Disney has faced worse traumas since paying $3 million for Evans’ best-seller about a horse trainer (Redford) who changes the life of a Tina Brown-ish magazine editor (Scott Thomas) whose daughter (Johansson) suffers a brutal riding accident. Redford — directing himself for the first time — nixed several drafts of the script, then lost his original choices for leading ladies (Emma Thompson passed; Natalie Portman had scheduling conflicts). With Montana’s winter looming, production was delayed a year. ”I thought about not doing it,” Redford says, ”But I had a feel for the material. This was probably the one film I could direct and act in.”
In April 1997, the actors began a shoot that Montana’s miserable weather stretched to six months. ”It was a hell of a lot longer than I thought,” admits Scott Thomas. ”It was frustrating to wait for the rain to stop or the land to dry or the river to go down…. It stopped being about work and became your life.”
When Whisperer‘s release was pushed from an Oscar-friendly December slot to May, Redford reshot the crucial riding-accident scene and whittled his four-hour-plus film down to a still-lengthy 164 minutes. ”You can’t slam this kind of movie together,” Markey says of Whisperer‘s odyssey. ”You have to remember that eventually it will be over, no matter how joyous or painful the experience is.” (May 15)
THE LOWDOWN Romance-hungry audiences might be frustrated that Redford seems more in love with the Montana landscape than with Scott Thomas.
STARRING Tea Leoni, Morgan Freeman, Elijah Wood, Robert Duvall, Maximilian Schell, Vanessa Redgrave
DIRECTED BY Mimi Leder
When the sky’s falling, who’s got time for love? The script for this joint DreamWorks-Paramount disaster flick about a monster comet smashing into earth originally sported an affair between star Leoni — an MSNBC anchor who breaks the doomsday news — and her cameraman (British actor Dougray Scott). But it overloaded the two-hour movie, whose plotlines already included a teen astronomy buff (Wood) and a retired astronaut (Duvall) bracing for oblivion. So, except for a few isolated shots, goodbye Scott. ”I didn’t find out till I was re-looping dialogue that he was almost completely gone,” says Leoni. ”I felt kind of bad for him. I know as an actor, you can’t help but take it personally.” (May 8)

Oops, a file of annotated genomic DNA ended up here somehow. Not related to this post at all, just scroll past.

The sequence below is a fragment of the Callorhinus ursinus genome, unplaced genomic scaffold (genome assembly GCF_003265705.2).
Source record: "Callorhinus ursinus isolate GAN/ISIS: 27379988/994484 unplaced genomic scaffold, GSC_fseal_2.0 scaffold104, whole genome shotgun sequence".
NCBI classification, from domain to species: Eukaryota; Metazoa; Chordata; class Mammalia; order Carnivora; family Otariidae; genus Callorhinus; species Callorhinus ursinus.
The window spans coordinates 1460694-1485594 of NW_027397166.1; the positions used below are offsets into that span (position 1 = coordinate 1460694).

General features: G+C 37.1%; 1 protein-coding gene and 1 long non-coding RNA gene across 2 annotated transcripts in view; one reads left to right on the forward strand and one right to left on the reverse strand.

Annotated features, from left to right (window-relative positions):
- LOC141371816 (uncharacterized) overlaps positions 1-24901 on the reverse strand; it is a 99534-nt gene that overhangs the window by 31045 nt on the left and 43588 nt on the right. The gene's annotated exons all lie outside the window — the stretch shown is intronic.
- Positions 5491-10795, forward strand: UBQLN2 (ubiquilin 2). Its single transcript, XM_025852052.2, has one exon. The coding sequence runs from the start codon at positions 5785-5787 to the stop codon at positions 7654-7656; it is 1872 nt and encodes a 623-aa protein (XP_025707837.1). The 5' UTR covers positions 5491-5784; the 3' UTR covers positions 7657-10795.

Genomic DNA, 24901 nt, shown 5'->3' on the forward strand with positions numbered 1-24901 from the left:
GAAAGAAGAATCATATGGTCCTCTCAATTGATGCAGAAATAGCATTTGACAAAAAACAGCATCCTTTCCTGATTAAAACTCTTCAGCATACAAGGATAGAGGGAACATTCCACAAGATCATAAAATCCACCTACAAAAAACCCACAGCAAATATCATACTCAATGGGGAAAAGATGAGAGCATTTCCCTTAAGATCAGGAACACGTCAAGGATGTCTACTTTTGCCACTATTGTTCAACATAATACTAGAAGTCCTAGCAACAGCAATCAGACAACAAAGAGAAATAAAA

THE LOWDOWN It’s got two competition-light weekends to perform. After that, as director Leder puts it, ”Godzilla opens, and all other box office activity will stop.”
Fear and Loathing In Las Vegas
STARRING Johhny Depp, Benicio Del Toro, Christina Ricci, Gary Busey
DIRECTED BY Terry Gilliam
”We were somewhere around Barstow on the edge of the desert when the drugs began to take hold….” So begins Hunter S. Thompson’s substance-addled 1971 cult chronicle of the American Dream gone to seed, Fear and Loathing in Las Vegas. After hightailing it to the Neon Babylon with his wasted lawyer (Del Toro) and a trunk packed with a laundry list of illicit drugs, the armed and dangerous author (Depp) is laughably assigned to cover a drug enforcement conference. Hard to imagine why it’s taken Hollywood more than 25 years to turn this baby into a movie, huh? Over the years, everyone from Martin Scorsese to Jack Nicholson to Belushi and Aykroyd has flirted with the project. Monty Pythoner-turned-trippy auteur Gilliam (12 Monkeys) was hired at the last minute after Alex Cox (Sid and Nancy) left abruptly. And ”in true gonzo fashion” Gilliam says he chucked the script and wrote his own in eight days (though Gilliam, Tony Grisoni, Tod Davies, and Cox share the credit). Luckily, his star was prepared: ”Johnny’s some kind of vampire. He sucked Hunter’s soul out of him — he drove his car and wore his clothes,” says Gilliam. Now the director has only one more hurdle: ”We’re terrified. Hunter’s still alive and dangerous. Fortunately, he only knows my fax number.” (May 22)
THE LOWDOWN The trailer-length glimpse of Depp working the accent, the shades, and the cigarette holder is intriguing. But all those moviemakers who deemed Thompson’s book unfilmable may not have been wrong.
The Opposite of Sex
STARRING Christina Ricci, Martin Donovan, Lisa Kudrow, Ivan Sergei, Lyle Lovett
DIRECTED BY Don Roos